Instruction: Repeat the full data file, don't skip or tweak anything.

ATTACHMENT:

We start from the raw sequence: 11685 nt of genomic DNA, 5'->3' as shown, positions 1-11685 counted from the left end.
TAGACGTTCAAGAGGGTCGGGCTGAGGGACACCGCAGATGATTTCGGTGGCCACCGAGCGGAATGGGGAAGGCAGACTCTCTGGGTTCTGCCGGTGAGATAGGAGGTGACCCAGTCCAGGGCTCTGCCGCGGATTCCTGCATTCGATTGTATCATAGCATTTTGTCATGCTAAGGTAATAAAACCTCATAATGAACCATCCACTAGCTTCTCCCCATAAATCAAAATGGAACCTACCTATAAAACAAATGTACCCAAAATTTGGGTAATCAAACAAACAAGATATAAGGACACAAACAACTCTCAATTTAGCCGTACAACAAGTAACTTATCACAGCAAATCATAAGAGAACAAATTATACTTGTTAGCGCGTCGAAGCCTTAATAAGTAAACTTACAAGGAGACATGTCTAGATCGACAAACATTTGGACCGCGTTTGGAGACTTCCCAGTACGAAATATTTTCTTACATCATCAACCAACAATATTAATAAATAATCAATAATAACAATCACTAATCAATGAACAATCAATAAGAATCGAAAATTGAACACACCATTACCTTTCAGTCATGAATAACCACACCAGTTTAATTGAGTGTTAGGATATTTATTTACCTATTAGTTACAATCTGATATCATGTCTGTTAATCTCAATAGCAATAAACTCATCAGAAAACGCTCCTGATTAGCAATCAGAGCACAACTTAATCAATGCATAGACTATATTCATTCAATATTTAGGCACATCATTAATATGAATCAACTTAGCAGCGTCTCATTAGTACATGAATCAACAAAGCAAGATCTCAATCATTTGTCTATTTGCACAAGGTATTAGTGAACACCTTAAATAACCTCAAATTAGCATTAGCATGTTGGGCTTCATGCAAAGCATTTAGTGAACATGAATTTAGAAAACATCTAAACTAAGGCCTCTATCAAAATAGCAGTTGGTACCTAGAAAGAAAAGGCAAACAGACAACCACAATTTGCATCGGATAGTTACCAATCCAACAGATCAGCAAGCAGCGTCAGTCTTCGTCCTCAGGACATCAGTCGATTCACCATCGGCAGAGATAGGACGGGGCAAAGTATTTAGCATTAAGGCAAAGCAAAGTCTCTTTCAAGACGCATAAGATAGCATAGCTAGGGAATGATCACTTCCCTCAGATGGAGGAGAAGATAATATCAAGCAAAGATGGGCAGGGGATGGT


We start from the raw sequence: 11685 nt of genomic DNA, 5'->3' as shown, positions 1-11685 counted from the left end.
TAGACGTTCAAGAGGGTCGGGCTGAGGGACACCGCAGATGATTTCGGTGGCCACCGAGCGGAATGGGGAAGGCAGACTCTCTGGGTTCTGCCGGTGAGATAGGAGGTGACCCAGTCCAGGGCTCTGCCGCGGATTCCTGCATTCGATTGTATCATAGCATTTTGTCATGCTAAGGTAATAAAACCTCATAATGAACCATCCACTAGCTTCTCCCCATAAATCAAAATGGAACCTACCTATAAAACAAATGTACCCAAAATTTGGGTAATCAAACAAACAAGATATAAGGACACAAACAACTCTCAATTTAGCCGTACAACAAGTAACTTATCACAGCAAATCATAAGAGAACAAATTATACTTGTTAGCGCGTCGAAGCCTTAATAAGTAAACTTACAAGGAGACATGTCTAGATCGACAAACATTTGGACCGCGTTTGGAGACTTCCCAGTACGAAATATTTTCTTACATCATCAACCAACAATATTAATAAATAATCAATAATAACAATCACTAATCAATGAACAATCAATAAGAATCGAAAATTGAACACACCATTACCTTTCAGTCATGAATAACCACACCAGTTTAATTGAGTGTTAGGATATTTATTTACCTATTAGTTACAATCTGATATCATGTCTGTTAATCTCAATAGCAATAAACTCATCAGAAAACGCTCCTGATTAGCAATCAGAGCACAACTTAATCAATGCATAGACTATATTCATTCAATATTTAGGCACATCATTAATATGAATCAACTTAGCAGCGTCTCATTAGTACATGAATCAACAAAGCAAGATCTCAATCATTTGTCTATTTGCACAAGGTATTAGTGAACACCTTAAATAACCTCAAATTAGCATTAGCATGTTGGGCTTCATGCAAAGCATTTAGTGAACATGAATTTAGAAAACATCTAAACTAAGGCCTCTATCAAAATAGCAGTTGGTACCTAGAAAGAAAAGGCAAACAGACAACCACAATTTGCATCGGATAGTTACCAATCCAACAGATCAGCAAGCAGCGTCAGTCTTCGTCCTCAGGACATCAGTCGATTCACCATCGGCAGAGATAGGACGGGGCAAAGTATTTAGCATTAAGGCAAAGCAAAGTCTCTTTCAAGACGCATAAGATAGCATAGCTAGGGAATGATCACTTCCCTCAGATGGAGGAGAAGATAATATCAAGCAAAGATGGGCAGGGGATGGT